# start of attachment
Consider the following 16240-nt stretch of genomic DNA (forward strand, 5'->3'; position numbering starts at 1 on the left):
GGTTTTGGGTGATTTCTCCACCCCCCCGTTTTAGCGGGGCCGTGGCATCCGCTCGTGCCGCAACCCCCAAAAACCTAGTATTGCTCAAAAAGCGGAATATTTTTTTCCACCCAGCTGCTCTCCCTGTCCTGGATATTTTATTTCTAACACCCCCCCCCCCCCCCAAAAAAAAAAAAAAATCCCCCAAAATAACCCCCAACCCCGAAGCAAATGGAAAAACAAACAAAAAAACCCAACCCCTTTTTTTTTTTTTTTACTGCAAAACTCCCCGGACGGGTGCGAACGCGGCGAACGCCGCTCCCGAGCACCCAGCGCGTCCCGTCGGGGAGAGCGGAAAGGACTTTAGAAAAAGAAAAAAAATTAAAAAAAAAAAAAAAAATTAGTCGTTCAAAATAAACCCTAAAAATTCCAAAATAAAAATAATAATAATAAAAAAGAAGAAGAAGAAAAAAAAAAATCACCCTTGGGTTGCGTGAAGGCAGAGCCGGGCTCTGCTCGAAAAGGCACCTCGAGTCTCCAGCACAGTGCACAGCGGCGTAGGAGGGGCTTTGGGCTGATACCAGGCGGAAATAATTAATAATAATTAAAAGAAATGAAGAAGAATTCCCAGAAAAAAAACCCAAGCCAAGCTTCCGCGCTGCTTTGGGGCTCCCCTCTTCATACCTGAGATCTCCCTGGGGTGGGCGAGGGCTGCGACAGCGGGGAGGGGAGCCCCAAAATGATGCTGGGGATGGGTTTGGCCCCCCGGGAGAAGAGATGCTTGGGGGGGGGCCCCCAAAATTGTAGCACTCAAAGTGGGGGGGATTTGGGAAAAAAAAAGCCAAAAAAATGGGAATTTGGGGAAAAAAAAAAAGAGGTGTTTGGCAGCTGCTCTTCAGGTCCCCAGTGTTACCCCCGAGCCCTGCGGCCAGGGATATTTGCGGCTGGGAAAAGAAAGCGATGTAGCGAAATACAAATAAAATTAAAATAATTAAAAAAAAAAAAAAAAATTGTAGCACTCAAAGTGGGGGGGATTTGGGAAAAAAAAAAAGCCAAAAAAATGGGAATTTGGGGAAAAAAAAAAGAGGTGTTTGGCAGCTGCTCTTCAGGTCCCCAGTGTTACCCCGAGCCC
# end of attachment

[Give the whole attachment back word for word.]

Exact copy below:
Consider the following 16240-nt stretch of genomic DNA (forward strand, 5'->3'; position numbering starts at 1 on the left):
GGTTTTGGGTGATTTCTCCACCCCCCCGTTTTAGCGGGGCCGTGGCATCCGCTCGTGCCGCAACCCCCAAAAACCTAGTATTGCTCAAAAAGCGGAATATTTTTTTCCACCCAGCTGCTCTCCCTGTCCTGGATATTTTATTTCTAACACCCCCCCCCCCCCCCAAAAAAAAAAAAAAATCCCCCAAAATAACCCCCAACCCCGAAGCAAATGGAAAAACAAACAAAAAAACCCAACCCCTTTTTTTTTTTTTTTACTGCAAAACTCCCCGGACGGGTGCGAACGCGGCGAACGCCGCTCCCGAGCACCCAGCGCGTCCCGTCGGGGAGAGCGGAAAGGACTTTAGAAAAAGAAAAAAAATTAAAAAAAAAAAAAAAAATTAGTCGTTCAAAATAAACCCTAAAAATTCCAAAATAAAAATAATAATAATAAAAAAGAAGAAGAAGAAAAAAAAAAATCACCCTTGGGTTGCGTGAAGGCAGAGCCGGGCTCTGCTCGAAAAGGCACCTCGAGTCTCCAGCACAGTGCACAGCGGCGTAGGAGGGGCTTTGGGCTGATACCAGGCGGAAATAATTAATAATAATTAAAAGAAATGAAGAAGAATTCCCAGAAAAAAAACCCAAGCCAAGCTTCCGCGCTGCTTTGGGGCTCCCCTCTTCATACCTGAGATCTCCCTGGGGTGGGCGAGGGCTGCGACAGCGGGGAGGGGAGCCCCAAAATGATGCTGGGGATGGGTTTGGCCCCCCGGGAGAAGAGATGCTTGGGGGGGGGCCCCCAAAATTGTAGCACTCAAAGTGGGGGGGATTTGGGAAAAAAAAAGCCAAAAAAATGGGAATTTGGGGAAAAAAAAAAAGAGGTGTTTGGCAGCTGCTCTTCAGGTCCCCAGTGTTACCCCCGAGCCCTGCGGCCAGGGATATTTGCGGCTGGGAAAAGAAAGCGATGTAGCGAAATACAAATAAAATTAAAATAATTAAAAAAAAAAAAAAAAATTGTAGCACTCAAAGTGGGGGGGATTTGGGAAAAAAAAAAAGCCAAAAAAATGGGAATTTGGGGAAAAAAAAAAGAGGTGTTTGGCAGCTGCTCTTCAGGTCCCCAGTGTTACCCCGAGCCC